The UN Human Rights Council on Friday adopted a resolution, expressing grave concern at “credible allegations” that human rights violations were committed in Belarus in the run-up to the 2020 presidential election and in its aftermath.
The resolution passed after an “urgent debate” with a vote of 23 in favor, two against and 22 abstentions.
Venezuela and Eritrea voted against the resolution after Russia, China, and Venezuela had tried to stifle debate, including trying to stop an address by a Belarus opposition leader.
The resolution “regrets that the Government of Belarus has not fulfilled its obligations with regard to the right of every citizen to vote and to be elected at genuine periodic elections.”
European Union countries, along with Ukraine, drafted the resolution.
“There has been a steep deterioration of the human rights situation in Belarus in the run-up to, and aftermath of the presidential election of 9th August,” Michael Ungern-Sternberg, Germany’s ambassador to the UN in Geneva, said when he introduced the resolution on behalf of the EU.
“It was held in the absence of meaningful international observation, and it was neither free nor fair. The High Commissioner for Human Rights condemned the violent response of the Belarusian authorities to post-electoral protests, as did the Secretary General’s office,” he said.
“Enforced disappearances, forced abductions and expulsions and arbitrary detentions continue […] every day in Belarus. We call for the immediate release of all those who have been arbitrarily deprived of their liberty.”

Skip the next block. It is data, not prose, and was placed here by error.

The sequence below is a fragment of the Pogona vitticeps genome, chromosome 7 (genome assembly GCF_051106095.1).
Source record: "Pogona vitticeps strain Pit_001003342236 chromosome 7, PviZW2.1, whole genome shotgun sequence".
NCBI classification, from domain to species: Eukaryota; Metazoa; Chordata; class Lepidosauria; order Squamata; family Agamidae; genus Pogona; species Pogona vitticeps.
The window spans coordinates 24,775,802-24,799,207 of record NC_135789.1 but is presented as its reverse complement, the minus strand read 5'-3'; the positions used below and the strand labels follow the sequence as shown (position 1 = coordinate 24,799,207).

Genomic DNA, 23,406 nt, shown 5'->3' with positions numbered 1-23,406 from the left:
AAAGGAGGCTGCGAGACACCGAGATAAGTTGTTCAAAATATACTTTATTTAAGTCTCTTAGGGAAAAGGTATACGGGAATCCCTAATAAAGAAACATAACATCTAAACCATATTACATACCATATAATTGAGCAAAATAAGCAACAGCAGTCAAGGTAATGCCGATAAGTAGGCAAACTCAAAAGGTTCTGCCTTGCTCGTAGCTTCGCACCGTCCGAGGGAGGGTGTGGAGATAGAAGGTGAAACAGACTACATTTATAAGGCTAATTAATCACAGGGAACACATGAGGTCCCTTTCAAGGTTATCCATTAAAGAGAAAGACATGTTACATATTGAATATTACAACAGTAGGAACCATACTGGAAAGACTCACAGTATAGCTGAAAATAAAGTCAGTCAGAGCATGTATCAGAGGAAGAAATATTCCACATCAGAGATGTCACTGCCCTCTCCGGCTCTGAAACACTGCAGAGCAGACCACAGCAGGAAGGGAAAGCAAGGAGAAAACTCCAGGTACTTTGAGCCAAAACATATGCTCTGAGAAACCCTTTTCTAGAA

Gennady Gatilov, the Russian ambassador to the UN in Geneva, said the council was violating procedural rules.
“In this case, we once again repeat our request and the request of other states to cease the dialogue with the special rapporteur, which is not provided for by the format for urgent debates with states,” he said.
“We do not condone some of the shortcomings of the democratic process that we have seen in various report; but we should genuinely try to help the Belarus Government to address these,” said Sadik Arslan, the Turkish ambassador to the UN in Geneva.
Elisabeth Tichy-Fisslberger, the council president, said: “We are following exactly the procedure we have always had in the case of urgent debates.”
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